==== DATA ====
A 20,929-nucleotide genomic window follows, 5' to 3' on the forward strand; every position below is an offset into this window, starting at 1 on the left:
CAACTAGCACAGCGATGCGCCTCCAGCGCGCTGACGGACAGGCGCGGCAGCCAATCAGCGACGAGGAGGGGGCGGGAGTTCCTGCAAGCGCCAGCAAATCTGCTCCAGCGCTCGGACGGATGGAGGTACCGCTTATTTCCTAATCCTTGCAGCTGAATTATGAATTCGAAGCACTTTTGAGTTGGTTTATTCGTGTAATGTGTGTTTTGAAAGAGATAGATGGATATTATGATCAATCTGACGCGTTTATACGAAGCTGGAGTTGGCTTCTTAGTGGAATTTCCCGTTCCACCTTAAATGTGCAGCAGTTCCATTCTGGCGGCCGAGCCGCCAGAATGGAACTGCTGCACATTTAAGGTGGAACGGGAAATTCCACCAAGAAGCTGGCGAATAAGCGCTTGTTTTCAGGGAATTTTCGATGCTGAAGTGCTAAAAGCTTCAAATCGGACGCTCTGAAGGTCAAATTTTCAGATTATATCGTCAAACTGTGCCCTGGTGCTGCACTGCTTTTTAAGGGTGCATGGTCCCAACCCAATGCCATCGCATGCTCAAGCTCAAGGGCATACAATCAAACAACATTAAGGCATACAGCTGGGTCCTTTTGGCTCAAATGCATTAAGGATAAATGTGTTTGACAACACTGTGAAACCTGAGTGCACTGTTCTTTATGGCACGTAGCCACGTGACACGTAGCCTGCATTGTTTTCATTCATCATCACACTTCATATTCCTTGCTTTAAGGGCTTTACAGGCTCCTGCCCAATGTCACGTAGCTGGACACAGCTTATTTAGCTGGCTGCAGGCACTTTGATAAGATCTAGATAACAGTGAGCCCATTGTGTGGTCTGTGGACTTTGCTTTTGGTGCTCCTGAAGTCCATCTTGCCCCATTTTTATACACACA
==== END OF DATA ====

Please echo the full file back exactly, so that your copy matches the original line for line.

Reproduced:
A 20,929-nucleotide genomic window follows, 5' to 3' on the forward strand; every position below is an offset into this window, starting at 1 on the left:
CAACTAGCACAGCGATGCGCCTCCAGCGCGCTGACGGACAGGCGCGGCAGCCAATCAGCGACGAGGAGGGGGCGGGAGTTCCTGCAAGCGCCAGCAAATCTGCTCCAGCGCTCGGACGGATGGAGGTACCGCTTATTTCCTAATCCTTGCAGCTGAATTATGAATTCGAAGCACTTTTGAGTTGGTTTATTCGTGTAATGTGTGTTTTGAAAGAGATAGATGGATATTATGATCAATCTGACGCGTTTATACGAAGCTGGAGTTGGCTTCTTAGTGGAATTTCCCGTTCCACCTTAAATGTGCAGCAGTTCCATTCTGGCGGCCGAGCCGCCAGAATGGAACTGCTGCACATTTAAGGTGGAACGGGAAATTCCACCAAGAAGCTGGCGAATAAGCGCTTGTTTTCAGGGAATTTTCGATGCTGAAGTGCTAAAAGCTTCAAATCGGACGCTCTGAAGGTCAAATTTTCAGATTATATCGTCAAACTGTGCCCTGGTGCTGCACTGCTTTTTAAGGGTGCATGGTCCCAACCCAATGCCATCGCATGCTCAAGCTCAAGGGCATACAATCAAACAACATTAAGGCATACAGCTGGGTCCTTTTGGCTCAAATGCATTAAGGATAAATGTGTTTGACAACACTGTGAAACCTGAGTGCACTGTTCTTTATGGCACGTAGCCACGTGACACGTAGCCTGCATTGTTTTCATTCATCATCACACTTCATATTCCTTGCTTTAAGGGCTTTACAGGCTCCTGCCCAATGTCACGTAGCTGGACACAGCTTATTTAGCTGGCTGCAGGCACTTTGATAAGATCTAGATAACAGTGAGCCCATTGTGTGGTCTGTGGACTTTGCTTTTGGTGCTCCTGAAGTCCATCTTGCCCCATTTTTATACACACA